Missing Julia – An interview with Catherine Dunne
by Elizabeth Rose Murray (originally posted on Listowel Writers’ Week 2011 blog)
Thanks for taking time out of your busy schedule to do this interview; especially seeing as it’s so close to Writer’s Week. Let’s start with your latest book, Missing Julia, which contains a strong ethical theme.
Is it really possible to make choices for ourselves in isolation, to decide on a course of action that feels right to us, but may be outside acceptable social and moral norms?
We may all be individuals, but our choices have an impact on the communities of which we are part. In that sense, even without wishing it, we are also choosing for others.
In my book, Julia makes a decision that she believes to be ethical. A reader might disagree – I might disagree – but, nonetheless, she has made a choice and acts upon it. In one way, the consequences are immediate – and I don’t want to elaborate here, as I have no wish to spoil any of the dramatic tension of the novel for potential readers.
Julia remains consistent in her belief that she behaved correctly and ethically. However, when the wider community becomes involved, she is forced to reassess that choice – and is honest enough to see that issues do not lose their moral complexity simply because we have chosen a particular course of action.
And this is one of the purposes of fiction: to explore such dilemmas without the imperative of delivering a ‘right’ or a ‘final’ answer.Not all readers will agree with Julia’s decision. How do you feel if a reader disagrees with the behaviour of one of your characters?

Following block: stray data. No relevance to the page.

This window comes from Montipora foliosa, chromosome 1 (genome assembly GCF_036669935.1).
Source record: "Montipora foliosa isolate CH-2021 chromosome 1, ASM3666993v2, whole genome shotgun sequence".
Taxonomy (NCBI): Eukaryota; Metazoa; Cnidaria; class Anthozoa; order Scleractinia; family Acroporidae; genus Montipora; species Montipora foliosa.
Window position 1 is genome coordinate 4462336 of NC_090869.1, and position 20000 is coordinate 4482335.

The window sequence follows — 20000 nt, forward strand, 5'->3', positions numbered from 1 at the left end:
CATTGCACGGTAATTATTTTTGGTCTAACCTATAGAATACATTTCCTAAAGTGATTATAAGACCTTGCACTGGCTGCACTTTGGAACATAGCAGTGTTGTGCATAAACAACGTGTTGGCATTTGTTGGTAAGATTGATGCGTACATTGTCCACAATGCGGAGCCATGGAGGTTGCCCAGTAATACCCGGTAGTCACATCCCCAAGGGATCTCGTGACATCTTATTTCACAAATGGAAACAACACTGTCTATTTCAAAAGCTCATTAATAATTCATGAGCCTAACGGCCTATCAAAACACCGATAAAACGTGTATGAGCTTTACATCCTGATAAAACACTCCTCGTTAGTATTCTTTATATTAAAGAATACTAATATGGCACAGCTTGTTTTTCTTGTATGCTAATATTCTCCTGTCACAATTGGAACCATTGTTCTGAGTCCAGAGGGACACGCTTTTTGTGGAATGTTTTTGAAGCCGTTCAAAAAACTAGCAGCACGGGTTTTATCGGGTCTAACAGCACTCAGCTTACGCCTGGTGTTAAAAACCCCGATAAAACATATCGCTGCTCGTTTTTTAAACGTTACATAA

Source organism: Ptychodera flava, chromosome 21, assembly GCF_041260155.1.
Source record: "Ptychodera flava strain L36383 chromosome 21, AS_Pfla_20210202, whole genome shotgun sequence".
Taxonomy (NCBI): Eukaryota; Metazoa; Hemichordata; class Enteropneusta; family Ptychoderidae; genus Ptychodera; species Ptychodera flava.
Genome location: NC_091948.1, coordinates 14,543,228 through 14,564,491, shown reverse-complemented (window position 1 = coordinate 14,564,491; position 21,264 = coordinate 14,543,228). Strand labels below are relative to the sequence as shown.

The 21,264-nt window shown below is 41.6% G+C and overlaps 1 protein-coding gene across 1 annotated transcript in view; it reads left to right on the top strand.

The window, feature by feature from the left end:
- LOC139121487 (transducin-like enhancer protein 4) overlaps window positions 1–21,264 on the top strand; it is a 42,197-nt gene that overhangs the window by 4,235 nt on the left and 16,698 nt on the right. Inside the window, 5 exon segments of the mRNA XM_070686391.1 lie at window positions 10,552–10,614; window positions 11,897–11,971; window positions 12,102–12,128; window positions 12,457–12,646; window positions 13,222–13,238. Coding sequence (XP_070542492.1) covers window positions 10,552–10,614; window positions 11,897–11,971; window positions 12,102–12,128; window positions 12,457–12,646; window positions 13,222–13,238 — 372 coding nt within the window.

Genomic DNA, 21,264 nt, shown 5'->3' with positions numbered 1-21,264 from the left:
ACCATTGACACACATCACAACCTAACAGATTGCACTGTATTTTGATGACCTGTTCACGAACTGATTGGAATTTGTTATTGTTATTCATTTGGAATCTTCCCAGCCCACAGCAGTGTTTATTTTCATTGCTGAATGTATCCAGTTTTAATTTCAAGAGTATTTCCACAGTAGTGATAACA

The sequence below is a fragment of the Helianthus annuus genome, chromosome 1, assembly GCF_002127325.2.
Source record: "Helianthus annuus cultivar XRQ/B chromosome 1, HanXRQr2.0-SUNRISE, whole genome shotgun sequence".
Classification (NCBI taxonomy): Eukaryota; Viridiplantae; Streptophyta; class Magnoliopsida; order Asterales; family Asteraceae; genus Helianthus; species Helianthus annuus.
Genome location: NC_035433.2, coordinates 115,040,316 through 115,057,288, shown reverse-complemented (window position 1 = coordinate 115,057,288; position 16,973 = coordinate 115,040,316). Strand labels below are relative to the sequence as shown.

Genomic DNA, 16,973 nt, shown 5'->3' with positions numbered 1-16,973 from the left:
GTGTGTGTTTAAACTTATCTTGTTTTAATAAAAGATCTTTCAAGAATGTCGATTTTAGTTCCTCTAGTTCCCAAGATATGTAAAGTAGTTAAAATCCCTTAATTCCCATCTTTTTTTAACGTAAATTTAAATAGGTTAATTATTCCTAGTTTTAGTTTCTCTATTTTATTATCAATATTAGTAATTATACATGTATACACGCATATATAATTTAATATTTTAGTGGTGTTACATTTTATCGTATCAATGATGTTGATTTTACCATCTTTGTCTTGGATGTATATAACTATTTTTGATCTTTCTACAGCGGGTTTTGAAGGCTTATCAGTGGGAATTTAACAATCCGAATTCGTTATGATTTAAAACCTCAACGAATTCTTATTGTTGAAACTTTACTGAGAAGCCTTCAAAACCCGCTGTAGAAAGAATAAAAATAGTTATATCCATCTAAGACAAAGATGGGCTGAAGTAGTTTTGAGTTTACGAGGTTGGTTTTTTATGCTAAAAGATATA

I am always very happy when readers disagree with the course of action decided upon by one of my fictional characters. As a writer, this makes me feel that I have created a dilemma that feels authentic to the reader; that I have posed a question to which there is no simple answer. It also means that the fictional character has evoked a reader’s response, that the reader has engaged with him or her, and that they embark together along the fictional journey that the writer has created.
This is the best possible outcome for me as a writer: not so much that the reader likes or dislikes or identifies with fictional characters – but that, above all, the reader believes in them.Was it necessary for Julia to abandon everyone she loved without any explanation? She certainly thought so – but how did you feel, as the writer – was this the strating point or did the idea develop as your book developed?
Well, that is one of the strange things about writing fiction. In the moment this novel was born, I had the image in my mind’s eye of a woman who walked away from her life. I didn’t know why. At the start, I had no idea of what drove Julia to do as she did. I needed to write her story to find out. I needed to learn what lay behind her compulsion to escape.
Her flight was spurred by many conflicting emotions, I believe: fear, love, perhaps even shame and guilt, and a desire to make reparation. It has never felt to me that Julia’s disappearance had much to do with finding her ‘inner self again’ – for me it has always felt like a complex web of love, anguish, a desire to protect those around her, and a need to escape to somewhere where she might be able to make a difference to people’s lives.
I adore the fact that Julia and William love each other with passion and freedom, without feeling embarrassed by their bodies. This is an unusual aprroach- what was your thinking behind this?